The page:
Timothy Ryan, president and chief executive officer of the Securities Industry and Financial Markets Association, plans to leave the group on Feb. 23, SIFMA announced Tuesday.
Ryan, who worked at JPMorgan Chase & Co. for 16 years before joining SIFMA in 2008, will return to the firm as global head of regulatory strategy and policy, JPMorgan said in a release.
SIFMA Executive Vice President of Public Policy and Advocacy Kenneth Bentsen Jr. has been named acting president and CEO while the board of directors search for Ryan’s permanent replacement, SIFMA said.
Ryan said in the SIFMA release that he is proud to have lead the group during a period of regulatory reform. He said he sought to promote regulations that would make the financial system safer without negatively impacting the economy.
Ryan had the highest compensation among leaders of 22 self-regulatory groups and associations in the municipal market, earning $3 million for the fiscal year ending in October 2011, according to a recent review of 990 Forms by The Bond Buyer.
He will join JPMorgan when regulatory policies worldwide are having an unprecedented effect on the firm’s business, JPMorgan co-chief operating officer Matt Zames said in his firm’s release.
“Tim has both a deep knowledge of these policies and the government representatives formulating them, and also knows our businesses and executives extremely well from his 16 years at the firm,” Zames said. “Beyond that, he has outstanding leadership qualities and integrity.”
Ryan said his experience can help the firm adapt and thrive during a time of evolving federal regulations such as those stemming from the Dodd-Frank Act, as well as the so-called Basel banking regulations and European Union, Financial Stability Board and housing policies.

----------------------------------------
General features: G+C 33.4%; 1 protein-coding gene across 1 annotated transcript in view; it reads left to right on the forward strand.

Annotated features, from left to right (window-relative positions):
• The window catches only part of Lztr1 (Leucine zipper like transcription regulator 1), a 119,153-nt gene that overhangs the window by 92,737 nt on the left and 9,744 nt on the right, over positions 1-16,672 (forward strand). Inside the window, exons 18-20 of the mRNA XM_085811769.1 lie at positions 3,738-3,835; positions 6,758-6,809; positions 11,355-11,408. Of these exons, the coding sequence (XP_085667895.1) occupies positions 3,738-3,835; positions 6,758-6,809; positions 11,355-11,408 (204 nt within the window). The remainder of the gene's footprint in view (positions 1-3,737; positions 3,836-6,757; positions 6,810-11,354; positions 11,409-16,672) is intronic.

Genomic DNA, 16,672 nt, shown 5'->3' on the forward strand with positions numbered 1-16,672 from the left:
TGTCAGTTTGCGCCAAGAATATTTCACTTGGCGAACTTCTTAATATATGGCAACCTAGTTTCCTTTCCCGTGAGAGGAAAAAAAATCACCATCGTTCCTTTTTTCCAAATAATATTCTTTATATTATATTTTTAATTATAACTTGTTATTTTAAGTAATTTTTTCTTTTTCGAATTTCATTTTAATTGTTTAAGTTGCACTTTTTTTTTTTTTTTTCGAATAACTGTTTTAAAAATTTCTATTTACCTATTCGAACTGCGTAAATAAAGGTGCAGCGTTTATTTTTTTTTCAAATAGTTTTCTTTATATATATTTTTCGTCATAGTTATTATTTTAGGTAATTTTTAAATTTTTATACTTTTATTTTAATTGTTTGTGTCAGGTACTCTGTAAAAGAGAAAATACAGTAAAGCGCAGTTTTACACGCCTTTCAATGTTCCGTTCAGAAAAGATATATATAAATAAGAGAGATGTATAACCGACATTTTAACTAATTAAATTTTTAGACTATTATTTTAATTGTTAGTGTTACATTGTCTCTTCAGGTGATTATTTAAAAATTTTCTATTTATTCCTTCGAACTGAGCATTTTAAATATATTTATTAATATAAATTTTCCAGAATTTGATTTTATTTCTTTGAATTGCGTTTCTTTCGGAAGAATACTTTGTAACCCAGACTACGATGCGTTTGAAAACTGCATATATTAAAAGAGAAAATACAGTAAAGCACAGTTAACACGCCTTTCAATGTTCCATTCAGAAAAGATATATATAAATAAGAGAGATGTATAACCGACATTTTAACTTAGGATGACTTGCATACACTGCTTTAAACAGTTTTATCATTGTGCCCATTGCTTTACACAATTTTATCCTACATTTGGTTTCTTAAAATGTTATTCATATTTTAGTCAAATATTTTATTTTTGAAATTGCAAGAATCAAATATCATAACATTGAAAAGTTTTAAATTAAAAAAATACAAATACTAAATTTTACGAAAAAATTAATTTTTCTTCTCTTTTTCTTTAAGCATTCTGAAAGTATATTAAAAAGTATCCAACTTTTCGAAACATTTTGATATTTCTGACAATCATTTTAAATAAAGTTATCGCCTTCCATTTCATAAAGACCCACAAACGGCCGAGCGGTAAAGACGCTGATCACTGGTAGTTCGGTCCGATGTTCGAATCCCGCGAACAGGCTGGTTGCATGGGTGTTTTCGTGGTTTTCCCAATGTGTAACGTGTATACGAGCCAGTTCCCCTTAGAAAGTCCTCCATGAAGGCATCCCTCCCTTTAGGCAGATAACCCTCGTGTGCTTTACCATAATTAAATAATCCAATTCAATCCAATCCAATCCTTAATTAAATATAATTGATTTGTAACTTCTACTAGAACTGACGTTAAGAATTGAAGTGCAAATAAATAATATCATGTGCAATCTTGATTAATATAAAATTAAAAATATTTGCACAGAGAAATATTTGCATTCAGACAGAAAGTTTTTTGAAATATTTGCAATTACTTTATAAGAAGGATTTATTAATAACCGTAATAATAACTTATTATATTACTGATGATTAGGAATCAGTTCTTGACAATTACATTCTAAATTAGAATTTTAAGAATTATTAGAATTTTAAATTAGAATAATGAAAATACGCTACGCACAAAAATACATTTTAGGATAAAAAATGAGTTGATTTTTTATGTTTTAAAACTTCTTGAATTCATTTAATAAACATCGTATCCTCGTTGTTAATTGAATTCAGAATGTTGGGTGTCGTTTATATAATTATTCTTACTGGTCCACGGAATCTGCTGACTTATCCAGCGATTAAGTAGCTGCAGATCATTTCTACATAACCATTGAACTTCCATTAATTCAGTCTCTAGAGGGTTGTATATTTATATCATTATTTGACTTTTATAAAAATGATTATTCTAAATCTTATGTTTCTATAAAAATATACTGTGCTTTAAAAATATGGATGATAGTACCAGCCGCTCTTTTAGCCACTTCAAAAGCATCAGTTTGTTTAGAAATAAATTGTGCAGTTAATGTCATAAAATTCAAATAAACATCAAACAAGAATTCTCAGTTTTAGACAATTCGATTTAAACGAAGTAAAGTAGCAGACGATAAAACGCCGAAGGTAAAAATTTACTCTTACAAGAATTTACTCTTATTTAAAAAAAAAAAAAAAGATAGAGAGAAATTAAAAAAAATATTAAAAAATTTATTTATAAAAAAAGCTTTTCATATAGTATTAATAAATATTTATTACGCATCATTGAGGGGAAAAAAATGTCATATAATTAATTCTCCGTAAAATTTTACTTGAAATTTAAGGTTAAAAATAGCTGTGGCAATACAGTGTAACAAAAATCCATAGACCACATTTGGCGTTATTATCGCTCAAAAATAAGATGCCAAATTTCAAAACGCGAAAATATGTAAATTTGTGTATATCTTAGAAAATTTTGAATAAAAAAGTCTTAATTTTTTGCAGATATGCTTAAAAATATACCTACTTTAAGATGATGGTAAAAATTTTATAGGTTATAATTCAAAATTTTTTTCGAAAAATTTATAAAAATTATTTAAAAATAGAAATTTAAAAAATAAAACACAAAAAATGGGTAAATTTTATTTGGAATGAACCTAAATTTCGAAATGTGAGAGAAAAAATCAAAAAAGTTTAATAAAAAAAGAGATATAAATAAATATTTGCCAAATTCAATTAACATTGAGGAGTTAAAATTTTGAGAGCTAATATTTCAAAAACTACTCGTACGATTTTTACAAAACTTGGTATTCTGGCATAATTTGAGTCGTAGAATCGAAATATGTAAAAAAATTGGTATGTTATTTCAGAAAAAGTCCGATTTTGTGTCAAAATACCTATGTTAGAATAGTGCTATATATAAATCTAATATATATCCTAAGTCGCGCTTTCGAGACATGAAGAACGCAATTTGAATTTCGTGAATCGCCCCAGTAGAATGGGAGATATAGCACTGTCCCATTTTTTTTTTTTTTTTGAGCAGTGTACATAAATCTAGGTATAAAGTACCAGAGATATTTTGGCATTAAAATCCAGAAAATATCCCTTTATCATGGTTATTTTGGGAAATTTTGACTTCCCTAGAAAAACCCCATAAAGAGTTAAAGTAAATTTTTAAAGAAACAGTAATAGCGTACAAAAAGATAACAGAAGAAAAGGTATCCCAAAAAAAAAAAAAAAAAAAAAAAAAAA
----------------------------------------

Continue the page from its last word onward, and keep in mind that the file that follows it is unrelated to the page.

Prior to joining SIFMA, Ryan was vice chairman of investment banking for financial institutions and governments at JPMorgan, which he joined in 1993.
Earlier, Ryan was director of the Office of Thrift Supervision at the Department of the Treasury, leading efforts to shutter some 700 savings and loan institutions that were insolvent following the savings and loan crisis, JPMorgan said.
Ryan was partner in the Washington, D.C. office of law firm Reed, Smith, Shaw & McClay from 1983 to 1990, heading the pension investment group.
From 1981 to 1983, he was solicitor of labor at the Department of Labor.
Bentsen, a former Democratic Congressman from Texas, joined SIFMA in 2009 as head of the group’s Washington office.
Earlier, he was president of the 700-member Equipment Leasing and Finance Association.
From 2003 to 2006, Bentsen was managing director at business-advisory firm Public Strategies Inc.
Bentsen represented Texas in the House of Representatives from 1995 to 2003. He was a member of the Financial Services Committee and the Budget Committee, and helped draft and enact legislation such as the Sarbanes-Oxley Act in 2002, the Gramm-Leach-Bliley Act in 1999, the Terrorism Risk Insurance Act in 2002 and the Commodities Futures Modernization Act in 2000, SIFMA said.
He also was active in legislation and regulations affecting banks and thrifts, federal deposit insurance, securities law, derivatives and government-sponsored enterprises like Fannie Mae, Freddie Mac and Federal Home Loan Banks.
In addition, Bentsen was active in the passage of the Balanced Budget Act of 1997, SIFMA said.